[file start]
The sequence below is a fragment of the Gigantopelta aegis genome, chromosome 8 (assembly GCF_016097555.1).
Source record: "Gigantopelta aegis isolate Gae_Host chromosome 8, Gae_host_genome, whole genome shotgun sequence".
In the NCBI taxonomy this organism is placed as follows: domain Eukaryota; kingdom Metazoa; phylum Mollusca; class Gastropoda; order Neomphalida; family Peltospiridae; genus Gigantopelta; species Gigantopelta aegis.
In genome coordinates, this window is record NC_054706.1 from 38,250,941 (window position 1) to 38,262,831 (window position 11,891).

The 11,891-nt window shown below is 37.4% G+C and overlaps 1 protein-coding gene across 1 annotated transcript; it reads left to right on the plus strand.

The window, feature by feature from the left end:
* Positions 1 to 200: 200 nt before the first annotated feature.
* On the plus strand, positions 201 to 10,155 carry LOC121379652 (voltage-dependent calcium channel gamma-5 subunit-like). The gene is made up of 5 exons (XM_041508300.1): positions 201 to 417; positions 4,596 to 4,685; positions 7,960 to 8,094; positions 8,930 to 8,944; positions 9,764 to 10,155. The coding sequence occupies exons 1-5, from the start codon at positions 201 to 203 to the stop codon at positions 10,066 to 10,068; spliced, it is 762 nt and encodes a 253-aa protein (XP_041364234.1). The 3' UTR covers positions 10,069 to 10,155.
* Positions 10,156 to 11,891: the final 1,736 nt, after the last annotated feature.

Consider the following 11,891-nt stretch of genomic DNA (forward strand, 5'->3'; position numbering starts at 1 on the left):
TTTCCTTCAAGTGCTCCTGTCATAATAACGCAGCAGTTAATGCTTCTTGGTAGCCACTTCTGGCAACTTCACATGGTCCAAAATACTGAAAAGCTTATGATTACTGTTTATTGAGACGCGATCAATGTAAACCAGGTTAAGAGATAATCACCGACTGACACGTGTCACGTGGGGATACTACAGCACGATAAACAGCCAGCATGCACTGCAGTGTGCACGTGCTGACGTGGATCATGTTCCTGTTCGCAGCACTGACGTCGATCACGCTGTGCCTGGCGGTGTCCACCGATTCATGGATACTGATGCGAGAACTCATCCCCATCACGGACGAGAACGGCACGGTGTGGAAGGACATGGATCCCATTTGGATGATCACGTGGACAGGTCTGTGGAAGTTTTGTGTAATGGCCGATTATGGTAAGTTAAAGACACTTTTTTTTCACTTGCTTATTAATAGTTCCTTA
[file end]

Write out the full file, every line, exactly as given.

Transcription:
The sequence below is a fragment of the Gigantopelta aegis genome, chromosome 8 (assembly GCF_016097555.1).
Source record: "Gigantopelta aegis isolate Gae_Host chromosome 8, Gae_host_genome, whole genome shotgun sequence".
In the NCBI taxonomy this organism is placed as follows: domain Eukaryota; kingdom Metazoa; phylum Mollusca; class Gastropoda; order Neomphalida; family Peltospiridae; genus Gigantopelta; species Gigantopelta aegis.
In genome coordinates, this window is record NC_054706.1 from 38,250,941 (window position 1) to 38,262,831 (window position 11,891).

The 11,891-nt window shown below is 37.4% G+C and overlaps 1 protein-coding gene across 1 annotated transcript; it reads left to right on the plus strand.

The window, feature by feature from the left end:
* Positions 1 to 200: 200 nt before the first annotated feature.
* On the plus strand, positions 201 to 10,155 carry LOC121379652 (voltage-dependent calcium channel gamma-5 subunit-like). The gene is made up of 5 exons (XM_041508300.1): positions 201 to 417; positions 4,596 to 4,685; positions 7,960 to 8,094; positions 8,930 to 8,944; positions 9,764 to 10,155. The coding sequence occupies exons 1-5, from the start codon at positions 201 to 203 to the stop codon at positions 10,066 to 10,068; spliced, it is 762 nt and encodes a 253-aa protein (XP_041364234.1). The 3' UTR covers positions 10,069 to 10,155.
* Positions 10,156 to 11,891: the final 1,736 nt, after the last annotated feature.

Consider the following 11,891-nt stretch of genomic DNA (forward strand, 5'->3'; position numbering starts at 1 on the left):
TTTCCTTCAAGTGCTCCTGTCATAATAACGCAGCAGTTAATGCTTCTTGGTAGCCACTTCTGGCAACTTCACATGGTCCAAAATACTGAAAAGCTTATGATTACTGTTTATTGAGACGCGATCAATGTAAACCAGGTTAAGAGATAATCACCGACTGACACGTGTCACGTGGGGATACTACAGCACGATAAACAGCCAGCATGCACTGCAGTGTGCACGTGCTGACGTGGATCATGTTCCTGTTCGCAGCACTGACGTCGATCACGCTGTGCCTGGCGGTGTCCACCGATTCATGGATACTGATGCGAGAACTCATCCCCATCACGGACGAGAACGGCACGGTGTGGAAGGACATGGATCCCATTTGGATGATCACGTGGACAGGTCTGTGGAAGTTTTGTGTAATGGCCGATTATGGTAAGTTAAAGACACTTTTTTTTCACTTGCTTATTAATAGTTCCTTA